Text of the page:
Rep. Judy Biggert Amendment (10 minutes of debate)
Rep. Spencer Bachus Amendment (10 minutes of debate)
Rep. Jackie Speier Amendment (10 minutes of debate)
Rep. Jeff Flake Amendment (10 minutes of debate)
Reps. Ros-Lehtinen / Rivera / Wilson (FL) / Hinojosa / Holt Amendment (10 minutes of debate)
Rep. Doris Matsui Amendment (10 minutes of debate)
Reps. Lee Terry / Rick Berg Amendment (10 minutes of debate)
Rep. Maxine Waters Amendment (10 minutes of debate)
Rep. Steven Palazzo Amendment #27 (10 minutes of debate)
Rep. Tim Walberg Amendment (10 minutes of debate)
Rep. Dennis Cardoza Amendment (10 minutes of debate)
Rep. Dan Burton / Pete Stark Amendment (10 minutes of debate)
Rep. James McGovern Amendment (10 minutes of debate)
Rep. Kevin Brady Amendment (10 minutes of debate)
Rep. Henry Cuellar Amendment (10 minutes of debate)
Reps. Sherman / Bachus / Meeks / Gregory Amendment (10 minutes of debate)
Rep. David Loebsack Amendment (10 minutes of debate)
Rep. Steven Palazzo Amendment #28 (10 minutes of debate)
Rep. Lynn Westmoreland Amendment (10 minutes of debate)
Rep. Candice Miller Amendment #5 (10 minutes of debate)
Rep. Blaine Luetkemeyer Amendment (10 minutes of debate)
Rep. Quico Canseco Amendment (10 minutes of debate)
Rep. Bobby Scott Amendment (10 minutes of debate)
Rep. Tim Walz Amendment (10 minutes of debate)
Rep. Candice Miller Amendment #7 (10 minutes of debate)

H.R. 2018 – Clean Water Cooperative Federalism Act of 2011 (Subject to a Rule) (Sponsored by Rep. John Mica / Transportation and Infrastructure Committee)

Complete Consideration of H.R. 2354 – Energy and Water Appropriations Act, 2012 (Open Rule) (Sponsored by Rep. Rodney Frelinghuysen / Appropriations Committee)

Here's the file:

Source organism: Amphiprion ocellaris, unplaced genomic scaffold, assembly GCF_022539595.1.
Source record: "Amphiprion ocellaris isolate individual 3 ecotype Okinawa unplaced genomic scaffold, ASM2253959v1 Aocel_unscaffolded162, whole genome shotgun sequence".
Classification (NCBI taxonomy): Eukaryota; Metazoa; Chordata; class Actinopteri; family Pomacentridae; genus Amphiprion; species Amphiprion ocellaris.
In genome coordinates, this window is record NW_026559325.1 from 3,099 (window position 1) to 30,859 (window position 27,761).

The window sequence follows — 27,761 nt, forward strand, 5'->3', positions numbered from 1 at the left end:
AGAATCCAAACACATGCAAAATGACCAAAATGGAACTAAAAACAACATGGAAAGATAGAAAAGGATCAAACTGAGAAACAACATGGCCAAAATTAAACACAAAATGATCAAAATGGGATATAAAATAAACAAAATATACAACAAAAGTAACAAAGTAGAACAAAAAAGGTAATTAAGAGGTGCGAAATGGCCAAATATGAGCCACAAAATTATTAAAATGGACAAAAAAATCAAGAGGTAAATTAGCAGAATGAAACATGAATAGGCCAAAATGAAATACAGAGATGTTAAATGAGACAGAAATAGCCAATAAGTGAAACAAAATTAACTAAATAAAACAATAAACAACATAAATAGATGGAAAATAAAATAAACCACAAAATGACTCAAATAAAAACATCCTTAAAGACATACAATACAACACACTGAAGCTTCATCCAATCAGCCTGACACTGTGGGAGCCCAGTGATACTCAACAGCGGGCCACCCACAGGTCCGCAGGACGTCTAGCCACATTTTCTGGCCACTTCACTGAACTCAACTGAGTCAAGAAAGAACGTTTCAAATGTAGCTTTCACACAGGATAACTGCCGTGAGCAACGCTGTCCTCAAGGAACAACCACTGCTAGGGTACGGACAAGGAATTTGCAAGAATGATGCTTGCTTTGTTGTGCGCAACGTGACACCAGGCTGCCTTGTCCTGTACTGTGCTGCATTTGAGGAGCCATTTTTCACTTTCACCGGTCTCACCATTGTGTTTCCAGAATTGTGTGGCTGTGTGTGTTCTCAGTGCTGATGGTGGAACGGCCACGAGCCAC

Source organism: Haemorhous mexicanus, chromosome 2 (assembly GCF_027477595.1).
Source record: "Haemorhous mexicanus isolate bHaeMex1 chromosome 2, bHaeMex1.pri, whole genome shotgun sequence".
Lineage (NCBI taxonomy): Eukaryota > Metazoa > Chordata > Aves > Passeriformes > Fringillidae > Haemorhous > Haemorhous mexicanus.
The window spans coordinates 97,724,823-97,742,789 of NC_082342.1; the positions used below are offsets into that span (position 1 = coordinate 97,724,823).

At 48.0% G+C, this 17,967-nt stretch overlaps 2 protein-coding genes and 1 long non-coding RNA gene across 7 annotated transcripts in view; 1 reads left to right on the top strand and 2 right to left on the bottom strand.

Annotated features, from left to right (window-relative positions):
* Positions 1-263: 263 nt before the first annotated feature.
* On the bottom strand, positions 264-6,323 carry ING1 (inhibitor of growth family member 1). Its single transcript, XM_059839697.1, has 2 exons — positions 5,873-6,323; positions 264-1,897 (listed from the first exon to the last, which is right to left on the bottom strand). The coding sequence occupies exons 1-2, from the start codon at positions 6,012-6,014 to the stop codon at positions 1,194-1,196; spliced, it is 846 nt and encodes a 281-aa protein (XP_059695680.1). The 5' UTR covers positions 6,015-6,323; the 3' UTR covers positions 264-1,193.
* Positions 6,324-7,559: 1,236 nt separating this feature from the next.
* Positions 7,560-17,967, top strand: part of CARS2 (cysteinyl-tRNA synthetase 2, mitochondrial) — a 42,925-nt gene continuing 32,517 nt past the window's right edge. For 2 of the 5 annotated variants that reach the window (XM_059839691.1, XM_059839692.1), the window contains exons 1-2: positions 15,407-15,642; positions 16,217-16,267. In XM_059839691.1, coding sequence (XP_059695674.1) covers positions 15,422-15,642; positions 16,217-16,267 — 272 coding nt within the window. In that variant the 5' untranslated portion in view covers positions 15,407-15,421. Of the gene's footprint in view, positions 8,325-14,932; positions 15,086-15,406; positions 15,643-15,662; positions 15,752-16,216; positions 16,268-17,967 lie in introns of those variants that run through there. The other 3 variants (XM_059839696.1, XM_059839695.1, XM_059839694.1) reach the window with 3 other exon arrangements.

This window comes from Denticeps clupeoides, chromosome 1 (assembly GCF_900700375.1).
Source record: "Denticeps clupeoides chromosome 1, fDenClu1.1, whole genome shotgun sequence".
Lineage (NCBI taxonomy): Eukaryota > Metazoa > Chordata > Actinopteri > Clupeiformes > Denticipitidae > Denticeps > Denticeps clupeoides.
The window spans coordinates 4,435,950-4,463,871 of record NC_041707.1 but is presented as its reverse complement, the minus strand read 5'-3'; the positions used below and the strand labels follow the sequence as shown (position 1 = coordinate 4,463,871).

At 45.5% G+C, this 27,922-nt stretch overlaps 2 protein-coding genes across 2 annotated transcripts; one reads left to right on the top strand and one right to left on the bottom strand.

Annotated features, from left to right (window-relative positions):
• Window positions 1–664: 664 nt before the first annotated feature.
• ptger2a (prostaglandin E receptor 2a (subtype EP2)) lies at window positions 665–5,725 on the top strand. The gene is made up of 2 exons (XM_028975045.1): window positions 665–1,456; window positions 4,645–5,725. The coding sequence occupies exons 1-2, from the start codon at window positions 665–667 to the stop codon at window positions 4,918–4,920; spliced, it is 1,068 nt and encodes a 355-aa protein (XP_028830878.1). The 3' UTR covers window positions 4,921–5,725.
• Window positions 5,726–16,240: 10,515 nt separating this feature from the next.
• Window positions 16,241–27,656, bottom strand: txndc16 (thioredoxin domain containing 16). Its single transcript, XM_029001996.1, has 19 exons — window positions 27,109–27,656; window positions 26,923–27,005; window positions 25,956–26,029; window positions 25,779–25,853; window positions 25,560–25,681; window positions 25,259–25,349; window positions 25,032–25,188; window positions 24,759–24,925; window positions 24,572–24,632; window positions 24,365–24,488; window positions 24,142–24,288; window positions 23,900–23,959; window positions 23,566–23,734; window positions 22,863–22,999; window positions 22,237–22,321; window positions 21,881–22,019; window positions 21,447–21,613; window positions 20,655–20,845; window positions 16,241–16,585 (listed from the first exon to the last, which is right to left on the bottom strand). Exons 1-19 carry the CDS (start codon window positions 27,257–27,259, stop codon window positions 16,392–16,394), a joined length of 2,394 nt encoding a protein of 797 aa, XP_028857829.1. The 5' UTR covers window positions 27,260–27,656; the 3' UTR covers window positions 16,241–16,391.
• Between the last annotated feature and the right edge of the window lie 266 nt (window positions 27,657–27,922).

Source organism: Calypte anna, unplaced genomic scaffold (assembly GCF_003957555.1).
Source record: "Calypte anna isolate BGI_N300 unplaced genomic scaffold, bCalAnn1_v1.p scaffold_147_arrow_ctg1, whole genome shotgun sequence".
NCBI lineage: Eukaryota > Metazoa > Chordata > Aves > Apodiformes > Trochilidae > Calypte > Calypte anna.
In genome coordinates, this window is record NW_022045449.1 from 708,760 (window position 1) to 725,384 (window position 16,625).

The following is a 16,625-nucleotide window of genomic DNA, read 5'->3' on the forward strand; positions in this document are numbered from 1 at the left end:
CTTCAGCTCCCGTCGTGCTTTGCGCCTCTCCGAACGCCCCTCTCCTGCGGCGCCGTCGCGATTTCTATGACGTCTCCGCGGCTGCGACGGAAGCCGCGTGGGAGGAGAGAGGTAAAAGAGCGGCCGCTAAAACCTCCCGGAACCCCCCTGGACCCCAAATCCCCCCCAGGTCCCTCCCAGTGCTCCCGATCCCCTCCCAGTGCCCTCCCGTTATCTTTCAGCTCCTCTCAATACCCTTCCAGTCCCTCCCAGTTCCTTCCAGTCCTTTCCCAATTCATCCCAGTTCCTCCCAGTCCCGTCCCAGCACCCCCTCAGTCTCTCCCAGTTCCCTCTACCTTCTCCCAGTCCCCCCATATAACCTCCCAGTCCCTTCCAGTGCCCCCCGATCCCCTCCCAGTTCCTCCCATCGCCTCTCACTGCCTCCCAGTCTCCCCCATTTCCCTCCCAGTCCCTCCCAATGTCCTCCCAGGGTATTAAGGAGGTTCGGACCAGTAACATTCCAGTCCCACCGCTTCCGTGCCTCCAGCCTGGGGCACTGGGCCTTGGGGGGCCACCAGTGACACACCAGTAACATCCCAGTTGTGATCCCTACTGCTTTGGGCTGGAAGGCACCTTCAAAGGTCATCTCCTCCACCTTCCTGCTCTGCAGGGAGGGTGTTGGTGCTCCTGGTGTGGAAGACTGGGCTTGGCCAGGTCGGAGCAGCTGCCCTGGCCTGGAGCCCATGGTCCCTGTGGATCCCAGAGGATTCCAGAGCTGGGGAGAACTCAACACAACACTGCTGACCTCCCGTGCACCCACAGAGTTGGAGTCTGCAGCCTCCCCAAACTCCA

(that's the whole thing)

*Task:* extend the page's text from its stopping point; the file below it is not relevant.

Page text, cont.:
The rule provides for no further general debate and makes in order any amendment offered that complies with the House rules.

Begin Consideration of H.R. 2434 – Financial Services and General Government Appropriations Act, 2012 (Subject to a Rule) (Sponsored by Rep. Jo Ann Emerson / Appropriations Committee)

Possible Consideration of Legislation Related to H.R. 658FAA Air Transportation Modernization and Safety Improvement Act (Sponsored by Rep. John Mica / Transportation and Infrastructure Committee / Science and Technology Committee / Judiciary Committee)


Lightbulbs!


Since the Senate is really bad about telling us what they’re unto, here’s all we’re told about their week at this point:



  • Convenes: 2pm

  • Following any Leader remarks, the Senate will resume consideration of S.1323, a bill to express the sense of the Senate on shared sacrifice in resolving the budget deficit, post-cloture, with the time until 5:30pm equally divided and controlled between the two Leaders or their designees.

  • At 5:30pm, the Senate will conduct a roll call vote on the motion to proceed to S.1323.
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    Comments

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    • refagra 07/14/2011 9:57am

      Although it wasn’t meant to happen, many seniors depend on social security to have their basic needs met. Any money spent there gets into the economy quickly and generates twice the amount sent to seniors. It is not a good option to reduce this funding.